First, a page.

HomePoliticsLawyer: Newest Indictment Gives Trump Legal Power That He Never Had Before

Lawyer: Newest Indictment Gives Trump Legal Power That He Never Had Before

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John Lauro, attorney for former President Donald Trump, sees a silver lining in the Department of Justice’s latest indictment of his client: Trump will be able to litigate why he believes the 2020 presidential election was fraudulent.

“In 2020, Mr. Trump’s campaign had a few weeks to prepare and present evidence, and it was very difficult,” Lauro told Fox News host Bret Baier Tuesday night after special counsel Jack Smith announced the 45th president would be indicted for questioning the election’s integrity.

“We now have the ability in this case to issue our own subpoenas, and we will re-litigate every single issue in the 2020 election in the context of this litigation,” Lauro added. “It gives President Trump an opportunity that he has never had before, which is to have subpoena power since January 6 in a way that can be exercised in federal court.”

In his most recent indictment, Smith accuses Trump of four crimes: conspiracy to deceive the United States, conspiracy to obstruct an official proceeding, obstruction of an official proceeding, and attempt to obstruct an official proceeding, and conspiracy against rights.

Trump created “widespread mistrust” in his attempt to “overturn the legitimate results of the 2020 election,” Smith alleged.

In addition, the former president was aware that his claims of election fraud were fraudulent when he made them, according to the special counsel.

Lauro denied that Trump made knowingly deceptive statements about the election, but even if he did, the First Amendment still protects his right to free speech.

“It’s not just issues of fraud. It’s also the fact that procedures were changed, undeniably so, that procedures at the state level were changed without the ability of the legislature to weigh in,” Lauro explained.

On January 6, 2021, Trump intended to exert pressure on Congress not to certify the Electoral College vote, so that state legislatures would have one last opportunity to review and weigh in on how their respective elections had been conducted.

“The reality is that the state legislatures in every state have the ultimate responsibility for qualifying electors. So what Mr. Trump did was exactly, constitutionally precise and in order. There was nothing illegal about that,” Lauro argued.

Article II, section 1, clause 2 of the Constitution provides, “Each State shall appoint, in such Manner as the Legislature thereof may direct, a Number of Electors, equal to the whole Number of Senators and Representatives to which the State may be entitled in the Congress.”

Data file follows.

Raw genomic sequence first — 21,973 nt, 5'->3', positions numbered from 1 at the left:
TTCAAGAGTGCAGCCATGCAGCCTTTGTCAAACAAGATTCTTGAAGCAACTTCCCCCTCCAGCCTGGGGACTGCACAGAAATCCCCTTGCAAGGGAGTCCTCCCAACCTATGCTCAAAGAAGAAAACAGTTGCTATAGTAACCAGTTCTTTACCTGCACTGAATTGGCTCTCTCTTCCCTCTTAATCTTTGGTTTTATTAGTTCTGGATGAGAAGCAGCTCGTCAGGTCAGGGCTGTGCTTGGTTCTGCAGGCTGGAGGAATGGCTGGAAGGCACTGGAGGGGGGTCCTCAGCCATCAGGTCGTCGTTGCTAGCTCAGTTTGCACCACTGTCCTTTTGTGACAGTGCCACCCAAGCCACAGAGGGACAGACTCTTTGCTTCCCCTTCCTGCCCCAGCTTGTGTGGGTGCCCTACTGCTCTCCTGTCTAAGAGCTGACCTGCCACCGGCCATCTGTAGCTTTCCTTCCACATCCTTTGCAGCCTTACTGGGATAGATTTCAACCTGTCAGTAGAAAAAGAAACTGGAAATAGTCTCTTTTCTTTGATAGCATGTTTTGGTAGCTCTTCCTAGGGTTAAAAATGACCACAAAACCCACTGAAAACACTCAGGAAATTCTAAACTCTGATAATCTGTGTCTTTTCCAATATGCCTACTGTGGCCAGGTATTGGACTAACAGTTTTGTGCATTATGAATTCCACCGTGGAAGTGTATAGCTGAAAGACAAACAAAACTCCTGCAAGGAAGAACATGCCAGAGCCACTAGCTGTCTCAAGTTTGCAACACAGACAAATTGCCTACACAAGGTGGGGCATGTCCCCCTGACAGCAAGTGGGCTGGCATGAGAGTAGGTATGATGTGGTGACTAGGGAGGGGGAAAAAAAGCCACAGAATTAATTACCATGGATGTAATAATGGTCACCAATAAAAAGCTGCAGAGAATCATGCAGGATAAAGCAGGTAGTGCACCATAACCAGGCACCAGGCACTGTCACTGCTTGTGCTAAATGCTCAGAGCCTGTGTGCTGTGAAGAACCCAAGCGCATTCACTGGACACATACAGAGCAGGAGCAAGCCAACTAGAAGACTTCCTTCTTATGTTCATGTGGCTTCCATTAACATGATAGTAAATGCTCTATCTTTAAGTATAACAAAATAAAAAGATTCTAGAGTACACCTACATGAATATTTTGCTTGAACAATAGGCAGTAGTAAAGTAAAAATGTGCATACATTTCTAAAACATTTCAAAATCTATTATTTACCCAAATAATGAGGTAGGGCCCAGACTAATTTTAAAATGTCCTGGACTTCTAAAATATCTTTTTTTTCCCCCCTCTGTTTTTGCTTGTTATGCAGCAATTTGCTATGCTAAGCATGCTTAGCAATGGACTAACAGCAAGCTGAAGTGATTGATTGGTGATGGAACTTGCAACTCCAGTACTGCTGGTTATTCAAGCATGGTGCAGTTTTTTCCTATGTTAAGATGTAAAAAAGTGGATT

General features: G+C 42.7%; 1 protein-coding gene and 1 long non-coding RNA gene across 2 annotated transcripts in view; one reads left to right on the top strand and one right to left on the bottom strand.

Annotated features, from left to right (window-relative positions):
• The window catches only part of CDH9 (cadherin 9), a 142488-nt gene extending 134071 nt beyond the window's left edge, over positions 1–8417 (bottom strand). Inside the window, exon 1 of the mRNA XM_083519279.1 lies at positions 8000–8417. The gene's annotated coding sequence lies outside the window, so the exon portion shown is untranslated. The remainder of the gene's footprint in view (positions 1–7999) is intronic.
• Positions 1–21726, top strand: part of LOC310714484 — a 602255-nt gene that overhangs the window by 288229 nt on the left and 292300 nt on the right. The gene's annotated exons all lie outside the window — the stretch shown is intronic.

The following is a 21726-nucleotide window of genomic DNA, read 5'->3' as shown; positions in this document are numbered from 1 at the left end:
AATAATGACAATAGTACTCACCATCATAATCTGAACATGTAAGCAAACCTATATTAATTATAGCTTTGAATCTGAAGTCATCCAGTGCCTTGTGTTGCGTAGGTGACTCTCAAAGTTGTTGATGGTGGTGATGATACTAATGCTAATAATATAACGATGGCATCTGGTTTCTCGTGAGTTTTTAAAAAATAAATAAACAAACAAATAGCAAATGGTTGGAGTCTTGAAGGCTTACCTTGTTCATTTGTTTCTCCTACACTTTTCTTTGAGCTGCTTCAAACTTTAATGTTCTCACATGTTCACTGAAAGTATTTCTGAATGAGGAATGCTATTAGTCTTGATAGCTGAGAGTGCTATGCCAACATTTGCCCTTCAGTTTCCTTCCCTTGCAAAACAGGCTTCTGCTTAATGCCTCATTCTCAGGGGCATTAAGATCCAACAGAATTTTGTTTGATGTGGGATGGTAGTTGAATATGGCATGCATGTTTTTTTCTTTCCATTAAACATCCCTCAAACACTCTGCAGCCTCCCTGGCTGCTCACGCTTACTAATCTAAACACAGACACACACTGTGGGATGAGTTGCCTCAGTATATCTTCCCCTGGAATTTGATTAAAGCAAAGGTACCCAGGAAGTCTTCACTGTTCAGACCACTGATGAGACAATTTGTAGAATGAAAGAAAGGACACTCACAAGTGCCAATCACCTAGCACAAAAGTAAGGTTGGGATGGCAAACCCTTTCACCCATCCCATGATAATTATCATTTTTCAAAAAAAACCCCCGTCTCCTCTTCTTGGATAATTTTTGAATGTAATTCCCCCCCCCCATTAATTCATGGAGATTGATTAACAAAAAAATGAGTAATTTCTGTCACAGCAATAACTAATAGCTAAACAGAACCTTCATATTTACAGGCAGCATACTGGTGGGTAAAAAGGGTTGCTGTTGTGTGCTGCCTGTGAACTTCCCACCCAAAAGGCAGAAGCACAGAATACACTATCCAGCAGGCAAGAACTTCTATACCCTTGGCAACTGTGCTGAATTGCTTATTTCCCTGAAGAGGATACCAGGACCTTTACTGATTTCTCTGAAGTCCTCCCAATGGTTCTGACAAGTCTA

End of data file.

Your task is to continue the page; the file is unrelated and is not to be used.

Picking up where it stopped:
Trump “was required to take steps, as president of the United States, to ensure that that election was held in a valid way,” Lauro said. “All of that, now, is being criminalized.”

Baier countered Lauro’s assertions, saying, “The states did that. Each individual state certified the elections. They were signed by the governors — many of them Republican governors, and many of them Republican secretaries of state, that signed off and certified those election results before they came to Washington, D.C., and we had what was January 6.”

“So what you’re talking about was done. It was certified,” Baier reiterated.

Trump and the Republicans were not contesting election results in all 50 states, but rather in marginal states where Trump lost in 2016 and Biden won in 2020.

Only Georgia possessed a Republican governor and secretary of state. In Pennsylvania, Michigan, and Wisconsin, both positions were held by Democrats. In addition, while the governor of Arizona was a Republican, the secretary of state who oversaw the election was a Democrat.

Lauro concluded, “It’s never been presented to the states. Now what we’re going to have is, not just a civil trial, but a criminal trial exercising his right to speech.”

The state of Texas filed a lawsuit against Pennsylvania, Georgia, Michigan, and Wisconsin at the U.S. Supreme Court in December 2020, accusing state officials of not following election laws.

The complaint said that officials “usurped their legislatures’ authority and unconstitutionally revised their state’s election statutes. They accomplished these statutory revisions through executive fiat or friendly lawsuits, thereby weakening ballot integrity.”


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